A long time ago a bloke that I didn’t know from a bar of soap, accused me of setting an unrealistic budget and not doing my research. My money, my system, we do what works for us and I do more research than anyone would believe, although I’m trying to cut down, it wastes a lot of valuable time and energy, The more you obsess over budgets the less time you spend enjoying your trip.

What’s the cheapest way we can do this?

Is always our first thought

First Some Background About Us and Our Finances

  • We are not rich, we do not have pots of money nor a significant online income. We don’t have financial support from family, investments or any other business.
  • We did not sell our house, that was something suggested by another blogger this week, as one of the ways families like ours manage financially. Some do, some see their mortgage as a financial trap and are better off without it. We still have a very small mortgage on the house we don’t live in, which our tenants cover. That house is our investment.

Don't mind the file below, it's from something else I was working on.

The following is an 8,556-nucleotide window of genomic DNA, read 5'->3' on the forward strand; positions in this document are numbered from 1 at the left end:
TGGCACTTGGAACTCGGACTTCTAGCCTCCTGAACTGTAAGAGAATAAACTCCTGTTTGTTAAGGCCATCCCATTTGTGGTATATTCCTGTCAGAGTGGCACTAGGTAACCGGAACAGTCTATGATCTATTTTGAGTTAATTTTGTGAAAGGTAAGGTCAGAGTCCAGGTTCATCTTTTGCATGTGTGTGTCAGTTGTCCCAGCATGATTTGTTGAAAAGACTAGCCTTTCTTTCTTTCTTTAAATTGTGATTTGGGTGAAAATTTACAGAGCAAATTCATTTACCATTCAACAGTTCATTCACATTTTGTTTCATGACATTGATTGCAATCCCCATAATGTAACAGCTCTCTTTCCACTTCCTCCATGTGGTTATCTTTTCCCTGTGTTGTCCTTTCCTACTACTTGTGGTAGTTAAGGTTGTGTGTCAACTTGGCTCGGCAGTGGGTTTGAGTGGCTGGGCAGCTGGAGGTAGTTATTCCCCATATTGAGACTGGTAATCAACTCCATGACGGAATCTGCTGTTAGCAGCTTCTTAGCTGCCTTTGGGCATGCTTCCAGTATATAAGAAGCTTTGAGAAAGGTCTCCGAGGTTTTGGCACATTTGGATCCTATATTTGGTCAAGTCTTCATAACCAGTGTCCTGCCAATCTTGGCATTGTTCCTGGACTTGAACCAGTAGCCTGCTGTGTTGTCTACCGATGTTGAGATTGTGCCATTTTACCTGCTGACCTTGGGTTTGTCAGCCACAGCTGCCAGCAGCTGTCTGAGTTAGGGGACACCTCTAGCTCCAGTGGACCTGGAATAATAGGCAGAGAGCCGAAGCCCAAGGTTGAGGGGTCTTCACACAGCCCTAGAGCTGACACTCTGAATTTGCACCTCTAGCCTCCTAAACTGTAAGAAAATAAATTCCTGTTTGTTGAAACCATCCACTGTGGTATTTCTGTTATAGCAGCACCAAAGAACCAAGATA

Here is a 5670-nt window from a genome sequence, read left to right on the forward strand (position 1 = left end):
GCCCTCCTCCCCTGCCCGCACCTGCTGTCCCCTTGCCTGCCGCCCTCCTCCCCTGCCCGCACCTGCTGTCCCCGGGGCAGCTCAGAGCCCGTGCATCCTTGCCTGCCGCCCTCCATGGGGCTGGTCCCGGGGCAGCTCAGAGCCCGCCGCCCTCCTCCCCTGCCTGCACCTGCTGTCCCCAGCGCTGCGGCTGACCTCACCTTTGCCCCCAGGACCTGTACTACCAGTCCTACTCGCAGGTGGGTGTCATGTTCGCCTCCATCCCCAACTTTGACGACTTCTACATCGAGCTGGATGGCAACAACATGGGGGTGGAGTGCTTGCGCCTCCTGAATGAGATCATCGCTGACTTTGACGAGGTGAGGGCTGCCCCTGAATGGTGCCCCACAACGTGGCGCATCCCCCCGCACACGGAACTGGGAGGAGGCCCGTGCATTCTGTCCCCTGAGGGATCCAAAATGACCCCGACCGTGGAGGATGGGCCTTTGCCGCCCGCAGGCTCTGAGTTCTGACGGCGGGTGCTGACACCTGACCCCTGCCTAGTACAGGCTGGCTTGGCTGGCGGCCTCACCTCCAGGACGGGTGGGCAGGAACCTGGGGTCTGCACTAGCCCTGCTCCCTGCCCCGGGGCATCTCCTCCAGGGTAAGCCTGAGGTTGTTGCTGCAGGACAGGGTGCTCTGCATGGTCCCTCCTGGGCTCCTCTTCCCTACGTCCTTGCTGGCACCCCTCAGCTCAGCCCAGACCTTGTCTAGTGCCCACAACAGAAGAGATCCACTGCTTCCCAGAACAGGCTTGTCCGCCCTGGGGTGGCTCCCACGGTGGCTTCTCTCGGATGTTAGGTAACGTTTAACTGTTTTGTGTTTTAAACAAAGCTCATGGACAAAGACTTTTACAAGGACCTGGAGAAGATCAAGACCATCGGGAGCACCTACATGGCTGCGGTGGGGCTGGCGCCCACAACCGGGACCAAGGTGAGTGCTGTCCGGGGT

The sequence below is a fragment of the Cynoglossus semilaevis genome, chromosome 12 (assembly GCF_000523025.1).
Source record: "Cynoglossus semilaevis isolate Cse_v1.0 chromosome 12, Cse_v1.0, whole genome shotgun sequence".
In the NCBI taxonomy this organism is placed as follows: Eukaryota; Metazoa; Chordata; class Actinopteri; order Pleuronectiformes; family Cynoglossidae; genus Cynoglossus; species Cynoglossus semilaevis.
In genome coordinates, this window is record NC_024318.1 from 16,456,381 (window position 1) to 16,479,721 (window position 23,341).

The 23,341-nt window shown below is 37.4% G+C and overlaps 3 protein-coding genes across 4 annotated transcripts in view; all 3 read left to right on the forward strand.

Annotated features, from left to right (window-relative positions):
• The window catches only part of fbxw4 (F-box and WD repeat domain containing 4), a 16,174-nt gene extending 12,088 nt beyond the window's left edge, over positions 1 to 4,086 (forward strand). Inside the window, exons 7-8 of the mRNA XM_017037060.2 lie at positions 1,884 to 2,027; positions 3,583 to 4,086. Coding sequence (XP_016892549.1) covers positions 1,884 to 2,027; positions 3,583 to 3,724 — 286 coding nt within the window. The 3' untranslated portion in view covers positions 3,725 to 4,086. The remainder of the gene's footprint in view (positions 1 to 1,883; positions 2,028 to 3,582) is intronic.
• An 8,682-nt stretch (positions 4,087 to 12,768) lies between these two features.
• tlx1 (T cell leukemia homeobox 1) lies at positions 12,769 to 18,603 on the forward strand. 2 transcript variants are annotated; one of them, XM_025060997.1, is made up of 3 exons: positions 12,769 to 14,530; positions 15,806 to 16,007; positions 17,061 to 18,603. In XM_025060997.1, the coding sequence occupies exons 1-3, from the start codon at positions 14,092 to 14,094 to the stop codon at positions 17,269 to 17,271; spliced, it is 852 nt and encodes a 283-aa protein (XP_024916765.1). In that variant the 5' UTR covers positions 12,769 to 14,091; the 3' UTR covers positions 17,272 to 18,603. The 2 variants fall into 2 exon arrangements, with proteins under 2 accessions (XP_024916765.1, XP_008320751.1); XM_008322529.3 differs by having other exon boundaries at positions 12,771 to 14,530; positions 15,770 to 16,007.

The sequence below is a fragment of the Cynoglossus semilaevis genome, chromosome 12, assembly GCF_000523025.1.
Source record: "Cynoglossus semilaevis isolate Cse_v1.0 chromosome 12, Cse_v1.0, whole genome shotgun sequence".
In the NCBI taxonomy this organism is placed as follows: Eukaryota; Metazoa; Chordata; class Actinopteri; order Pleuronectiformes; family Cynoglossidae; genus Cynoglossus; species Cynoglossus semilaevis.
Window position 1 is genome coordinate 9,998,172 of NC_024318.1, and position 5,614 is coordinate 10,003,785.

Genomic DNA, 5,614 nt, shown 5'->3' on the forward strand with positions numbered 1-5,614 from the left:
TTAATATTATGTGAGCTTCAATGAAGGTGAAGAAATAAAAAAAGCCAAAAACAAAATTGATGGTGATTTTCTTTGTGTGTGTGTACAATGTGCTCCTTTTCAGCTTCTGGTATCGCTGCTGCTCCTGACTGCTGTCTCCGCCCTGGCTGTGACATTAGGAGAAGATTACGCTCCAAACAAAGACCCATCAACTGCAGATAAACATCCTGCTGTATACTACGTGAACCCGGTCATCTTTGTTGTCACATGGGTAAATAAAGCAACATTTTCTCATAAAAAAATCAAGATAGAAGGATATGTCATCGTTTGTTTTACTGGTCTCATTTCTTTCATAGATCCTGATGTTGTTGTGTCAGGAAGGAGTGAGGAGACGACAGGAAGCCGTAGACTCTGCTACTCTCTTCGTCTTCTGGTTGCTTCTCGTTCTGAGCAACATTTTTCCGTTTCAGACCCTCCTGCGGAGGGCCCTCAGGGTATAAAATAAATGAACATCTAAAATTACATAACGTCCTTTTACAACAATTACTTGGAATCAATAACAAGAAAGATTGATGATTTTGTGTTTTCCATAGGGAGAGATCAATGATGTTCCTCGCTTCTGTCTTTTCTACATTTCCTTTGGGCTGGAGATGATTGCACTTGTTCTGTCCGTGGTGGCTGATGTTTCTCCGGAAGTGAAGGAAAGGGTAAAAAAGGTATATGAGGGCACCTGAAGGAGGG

A Camel Safari in the desert. Dubai family fun travel.
Some experiences are priceless and cost a not-to-be-missed fortune. Dubai
  • We are almost digital nomads. The income we make online almost covers our expenses. This means we can be location independent and earn anywhere we find ourselves. We are not quite at that point yet, after 4.5 years of blogging.
  • We usually travel long-term, backpacker-style, for that is what we enjoy. We do not house-sit to save money as a preferred method. Some do, even families
  • Sometimes we base ourselves somewhere for a while. When we’re not travelling I’m a full-time mum and educator but I also put as many hours as I can into the websites. Full time travel always leaves us short of time.
  • My husband is a chef, not a job you can do over the internet. He works occasionally in London in a top 5 star hotel. He has a UK passport and pays UK taxes. He does not work as we travel, low industry wages and working visa requirements make that impossible.